The French Revolution and Napoleon: A Sourcebook

By Philip G. Dwyer; Peter McPhee | Go to book overview

16

BONAPARTE

Proclamation to the Army of Italy, 26 April 1796

Seven days before his marriage with Josephine (2 March 1796), Napoleon was nominated commander-in-chief of the Army of Italy. He was only 27. He was given a limited objective-to contain the Austrians in Italy-while the main thrust of the campaign was to be carried out by Hoche in Germany. Legend has it that Napoleon went about transforming the Army of Italy, which was demoralised and lacking in matériel and discipline, into an outstanding fighting force, making Italy the main theatre of operations. This is true up to a point. As the following documents show, his troops were far less heroic than the image of the grenadiers portrayed in official propaganda and were largely motivated by plunder. Bonaparte's famous appeal supposedly launched on 27 March 1796 ('Soldiers, you are naked and badly nourished'), was an invitation to pillage and loot, but is probably apocryphal. More interesting from a political point of view is the proclamation of 7 Floréal which Bonaparte made before attacking the Austrians with only 30,000 troops. Bonaparte appealed to their sense of honour and glory to perform ever greater feats. At the same time, however, he attempted to reassure the Italian civilian population by pointing out how severely he would deal with looters. The French army had been looting indiscriminately and Bonaparte's orders two days previously to try and stem the pillage (Order of the Day, 24 April 1796) had proved ineffective.

Soldiers, in fifteen days you have won six victories, taken twenty-one flags, fifty-five pieces of canon, several fortresses, and conquered the richest part of Piedmont; you have taken 15,000 prisoners, killed or wounded more than 10,000.

Until now you have fought over barren rocks, distinguished yourselves by your bravery, but useless to the patrie. Today, your services are equal to those of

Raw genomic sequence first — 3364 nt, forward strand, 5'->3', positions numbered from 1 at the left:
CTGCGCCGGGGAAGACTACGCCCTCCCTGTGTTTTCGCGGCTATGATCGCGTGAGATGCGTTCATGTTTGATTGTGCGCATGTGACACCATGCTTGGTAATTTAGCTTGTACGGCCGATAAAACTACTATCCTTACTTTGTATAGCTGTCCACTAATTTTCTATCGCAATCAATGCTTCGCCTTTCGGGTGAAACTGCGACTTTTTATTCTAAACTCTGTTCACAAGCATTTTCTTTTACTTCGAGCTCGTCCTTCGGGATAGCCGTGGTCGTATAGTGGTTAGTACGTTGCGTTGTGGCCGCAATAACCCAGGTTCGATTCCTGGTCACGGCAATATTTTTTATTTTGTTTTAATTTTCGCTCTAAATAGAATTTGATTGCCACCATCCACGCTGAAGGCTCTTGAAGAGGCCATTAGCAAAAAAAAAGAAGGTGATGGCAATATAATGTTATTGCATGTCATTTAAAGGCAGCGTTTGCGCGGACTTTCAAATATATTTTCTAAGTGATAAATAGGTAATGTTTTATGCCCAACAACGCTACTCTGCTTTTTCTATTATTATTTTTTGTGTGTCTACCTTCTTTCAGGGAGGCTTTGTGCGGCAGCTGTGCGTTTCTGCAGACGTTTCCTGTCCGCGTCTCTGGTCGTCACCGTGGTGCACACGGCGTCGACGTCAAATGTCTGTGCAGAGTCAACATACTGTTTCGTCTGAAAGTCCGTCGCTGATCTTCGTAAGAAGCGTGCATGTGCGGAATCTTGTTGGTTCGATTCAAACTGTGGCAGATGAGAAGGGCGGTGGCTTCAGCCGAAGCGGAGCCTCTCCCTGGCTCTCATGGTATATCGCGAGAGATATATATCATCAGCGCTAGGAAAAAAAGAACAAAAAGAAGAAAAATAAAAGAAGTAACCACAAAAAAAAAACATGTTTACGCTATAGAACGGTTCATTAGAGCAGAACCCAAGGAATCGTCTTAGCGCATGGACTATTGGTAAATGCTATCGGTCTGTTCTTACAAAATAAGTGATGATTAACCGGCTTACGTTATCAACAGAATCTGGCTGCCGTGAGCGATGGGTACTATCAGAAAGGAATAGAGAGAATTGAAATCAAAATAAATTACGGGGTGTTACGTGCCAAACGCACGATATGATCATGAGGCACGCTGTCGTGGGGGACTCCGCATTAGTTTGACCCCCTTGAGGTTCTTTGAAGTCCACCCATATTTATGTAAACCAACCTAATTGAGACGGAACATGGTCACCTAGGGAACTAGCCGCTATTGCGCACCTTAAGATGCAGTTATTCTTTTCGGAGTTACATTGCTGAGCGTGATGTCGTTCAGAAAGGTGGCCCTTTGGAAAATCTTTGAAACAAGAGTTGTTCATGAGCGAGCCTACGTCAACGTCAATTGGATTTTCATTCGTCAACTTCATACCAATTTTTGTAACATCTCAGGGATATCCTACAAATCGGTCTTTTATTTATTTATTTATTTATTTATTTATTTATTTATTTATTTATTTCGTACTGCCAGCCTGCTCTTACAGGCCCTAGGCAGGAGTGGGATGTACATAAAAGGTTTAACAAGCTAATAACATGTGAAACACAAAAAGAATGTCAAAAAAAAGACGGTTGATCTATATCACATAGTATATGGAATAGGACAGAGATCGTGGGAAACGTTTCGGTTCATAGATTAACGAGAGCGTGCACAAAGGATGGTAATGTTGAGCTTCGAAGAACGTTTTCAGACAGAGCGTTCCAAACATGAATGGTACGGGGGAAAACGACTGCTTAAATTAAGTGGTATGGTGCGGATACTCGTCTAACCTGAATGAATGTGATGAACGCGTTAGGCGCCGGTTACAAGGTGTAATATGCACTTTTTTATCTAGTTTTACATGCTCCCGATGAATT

-128-

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The French Revolution and Napoleon: A Sourcebook
Table of contents

Table of contents

  • Title Page iii
  • Contents v
  • Illustrations xi
  • Preface xiii
  • A Note on the Revolutionary Calendar xv
  • Chronology xvi
  • 1 - The Ancien RÉgime Challenged 1
  • 2 - Revolutionary Action 16
  • 3 - Creating a Regenerated France 24
  • 4 - Exclusions and Inclusions 35
  • 5 - The Church and the Revolutionary State 43
  • 6 - Monarchy and Revolution 51
  • 7 - The Revolution at War 60
  • 8 - The End of the Monarchy 68
  • 9 - The Peasantry and the Rural Environment 80
  • 10 - A New Civic Culture 84
  • 11 - The Republic at War 90
  • 12 - Revolt in the VendÉe 97
  • 13 - The Terror at Work 103
  • 14 - The Thermidorian Reaction 115
  • 15 - The Directory 121
  • 16 - Bonaparte 128
  • 17 - Law and Order 140
  • 18 - Rule by Plebiscite 149
  • 19 - Governing the Empire 155
  • 20 - Resistance and Repression 169
  • 21 - The Russian Catastrophe 175
  • 22 - Collapse 187
  • 23 - The Hundred Days 193
  • 24 - French Men and Women Reflect 202
  • Index 209
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